Saturday, December 29, 2007

Kudos to Cato Institute

The Cato Institute has produced an outstanding policy analysis of the ethical issues surrounding live kidney donation and the use of incentives. Written by Arthur J. Matas, MD, it makes a compelling case for ethically appropriate ways to compensate kidney donors in order to overcome the dire shortage. He argues that "allowing the sale of kidneys from living donors would greatly increase the supply of kidneys and thereby save lives and minimize the number of patients suffering on dialysis."

Dr. Matas is a professor of surgery and director of the kidney transplant program at the University of Minnesota. Dr. Matas has been a practicing transplant surgeon for more than 25 years and is the immediate past prresident of the American Society of Transplant Surgeons.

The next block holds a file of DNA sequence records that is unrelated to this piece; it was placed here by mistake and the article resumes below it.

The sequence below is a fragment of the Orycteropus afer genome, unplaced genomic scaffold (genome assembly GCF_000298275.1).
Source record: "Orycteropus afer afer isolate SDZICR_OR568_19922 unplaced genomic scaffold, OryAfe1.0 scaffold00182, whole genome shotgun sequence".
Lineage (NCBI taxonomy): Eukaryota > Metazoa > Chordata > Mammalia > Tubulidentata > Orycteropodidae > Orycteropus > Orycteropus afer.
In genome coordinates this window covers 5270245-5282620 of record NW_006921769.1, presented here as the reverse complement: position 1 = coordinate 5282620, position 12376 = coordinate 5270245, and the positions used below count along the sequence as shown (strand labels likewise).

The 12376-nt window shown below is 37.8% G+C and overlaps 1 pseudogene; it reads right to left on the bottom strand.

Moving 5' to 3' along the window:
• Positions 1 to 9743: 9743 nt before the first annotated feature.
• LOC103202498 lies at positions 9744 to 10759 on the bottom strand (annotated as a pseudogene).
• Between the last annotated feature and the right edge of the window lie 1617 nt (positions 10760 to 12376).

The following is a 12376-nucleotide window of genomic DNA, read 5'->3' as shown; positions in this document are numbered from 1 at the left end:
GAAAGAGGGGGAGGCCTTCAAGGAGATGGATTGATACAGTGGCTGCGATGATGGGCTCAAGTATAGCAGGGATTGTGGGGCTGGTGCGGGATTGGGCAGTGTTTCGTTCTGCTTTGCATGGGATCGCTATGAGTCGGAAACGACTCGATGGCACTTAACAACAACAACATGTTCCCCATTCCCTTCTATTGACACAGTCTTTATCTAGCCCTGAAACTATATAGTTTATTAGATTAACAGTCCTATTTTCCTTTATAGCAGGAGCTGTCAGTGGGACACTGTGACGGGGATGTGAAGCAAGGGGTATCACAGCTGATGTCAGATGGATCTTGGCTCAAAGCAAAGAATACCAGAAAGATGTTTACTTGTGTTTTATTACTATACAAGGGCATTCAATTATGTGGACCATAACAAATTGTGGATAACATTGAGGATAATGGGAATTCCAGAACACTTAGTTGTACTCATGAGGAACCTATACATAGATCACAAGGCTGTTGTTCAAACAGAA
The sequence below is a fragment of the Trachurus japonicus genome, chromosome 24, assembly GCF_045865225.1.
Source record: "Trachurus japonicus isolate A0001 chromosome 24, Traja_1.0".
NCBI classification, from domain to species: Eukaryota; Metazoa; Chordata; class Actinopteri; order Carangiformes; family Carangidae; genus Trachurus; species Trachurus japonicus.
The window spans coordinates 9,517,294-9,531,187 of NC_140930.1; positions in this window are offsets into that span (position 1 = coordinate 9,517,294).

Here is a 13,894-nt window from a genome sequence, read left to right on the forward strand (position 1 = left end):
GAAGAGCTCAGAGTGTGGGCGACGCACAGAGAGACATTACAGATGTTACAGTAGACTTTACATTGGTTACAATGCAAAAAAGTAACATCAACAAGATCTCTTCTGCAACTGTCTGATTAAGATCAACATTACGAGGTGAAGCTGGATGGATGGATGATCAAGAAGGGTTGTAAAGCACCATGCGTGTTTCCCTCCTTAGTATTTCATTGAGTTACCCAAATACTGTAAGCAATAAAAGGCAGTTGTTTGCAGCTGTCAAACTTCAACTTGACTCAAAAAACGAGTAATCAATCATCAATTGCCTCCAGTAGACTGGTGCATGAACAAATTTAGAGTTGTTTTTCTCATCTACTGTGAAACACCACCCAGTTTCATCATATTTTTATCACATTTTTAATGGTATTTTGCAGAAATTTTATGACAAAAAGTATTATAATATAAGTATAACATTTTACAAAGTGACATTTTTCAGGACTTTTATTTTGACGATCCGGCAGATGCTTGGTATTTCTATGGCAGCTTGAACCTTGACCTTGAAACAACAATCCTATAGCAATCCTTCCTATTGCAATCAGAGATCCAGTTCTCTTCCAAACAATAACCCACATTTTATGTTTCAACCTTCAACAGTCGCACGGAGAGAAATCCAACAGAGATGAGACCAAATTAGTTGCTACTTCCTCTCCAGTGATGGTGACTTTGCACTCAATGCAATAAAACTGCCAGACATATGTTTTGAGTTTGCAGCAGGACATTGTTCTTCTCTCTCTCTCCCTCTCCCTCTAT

You can read the full white paper here.

1 comment:

Cristy at Living Donor 101 said...

With so many flaws in UNOS/OPTN's policies regarding living donors, it's unfortunate you find any arguement advocating compensation "compelling". For 50 yrs, kidneys have been harvested from living donors yet there is no comprehensive long-term data on LDs health and well-being. As a recent utilization report indicates, 30% of follow-up forms from 2006 are incomplete and some transplant centers have reported ALL of their living donors as 'lost to follow up'. Until the transplant industry cares for living donors as thoroughly as they should, compensation is simply another form of coercion and abuse.